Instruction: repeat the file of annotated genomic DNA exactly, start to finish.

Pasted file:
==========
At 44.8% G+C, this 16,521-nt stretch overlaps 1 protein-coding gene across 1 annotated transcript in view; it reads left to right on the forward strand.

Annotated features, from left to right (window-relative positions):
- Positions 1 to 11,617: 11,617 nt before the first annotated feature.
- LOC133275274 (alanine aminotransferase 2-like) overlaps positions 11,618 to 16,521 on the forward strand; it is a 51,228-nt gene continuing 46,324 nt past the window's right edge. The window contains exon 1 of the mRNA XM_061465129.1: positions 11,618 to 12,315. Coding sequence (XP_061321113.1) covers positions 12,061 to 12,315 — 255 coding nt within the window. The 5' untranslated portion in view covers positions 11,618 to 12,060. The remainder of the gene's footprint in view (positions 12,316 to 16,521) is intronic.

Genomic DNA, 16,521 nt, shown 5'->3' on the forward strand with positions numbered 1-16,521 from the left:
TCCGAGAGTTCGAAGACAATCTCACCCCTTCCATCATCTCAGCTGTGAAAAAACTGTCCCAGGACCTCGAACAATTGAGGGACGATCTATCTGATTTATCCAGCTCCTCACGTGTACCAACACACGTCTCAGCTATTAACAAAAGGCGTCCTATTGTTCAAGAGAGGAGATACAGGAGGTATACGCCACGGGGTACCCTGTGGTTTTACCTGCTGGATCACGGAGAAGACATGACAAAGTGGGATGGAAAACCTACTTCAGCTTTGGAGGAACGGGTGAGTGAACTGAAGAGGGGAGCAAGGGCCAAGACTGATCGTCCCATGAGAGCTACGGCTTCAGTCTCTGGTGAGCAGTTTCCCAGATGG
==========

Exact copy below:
At 44.8% G+C, this 16,521-nt stretch overlaps 1 protein-coding gene across 1 annotated transcript in view; it reads left to right on the forward strand.

Annotated features, from left to right (window-relative positions):
- Positions 1 to 11,617: 11,617 nt before the first annotated feature.
- LOC133275274 (alanine aminotransferase 2-like) overlaps positions 11,618 to 16,521 on the forward strand; it is a 51,228-nt gene continuing 46,324 nt past the window's right edge. The window contains exon 1 of the mRNA XM_061465129.1: positions 11,618 to 12,315. Coding sequence (XP_061321113.1) covers positions 12,061 to 12,315 — 255 coding nt within the window. The 5' untranslated portion in view covers positions 11,618 to 12,060. The remainder of the gene's footprint in view (positions 12,316 to 16,521) is intronic.

Genomic DNA, 16,521 nt, shown 5'->3' on the forward strand with positions numbered 1-16,521 from the left:
TCCGAGAGTTCGAAGACAATCTCACCCCTTCCATCATCTCAGCTGTGAAAAAACTGTCCCAGGACCTCGAACAATTGAGGGACGATCTATCTGATTTATCCAGCTCCTCACGTGTACCAACACACGTCTCAGCTATTAACAAAAGGCGTCCTATTGTTCAAGAGAGGAGATACAGGAGGTATACGCCACGGGGTACCCTGTGGTTTTACCTGCTGGATCACGGAGAAGACATGACAAAGTGGGATGGAAAACCTACTTCAGCTTTGGAGGAACGGGTGAGTGAACTGAAGAGGGGAGCAAGGGCCAAGACTGATCGTCCCATGAGAGCTACGGCTTCAGTCTCTGGTGAGCAGTTTCCCAGATGG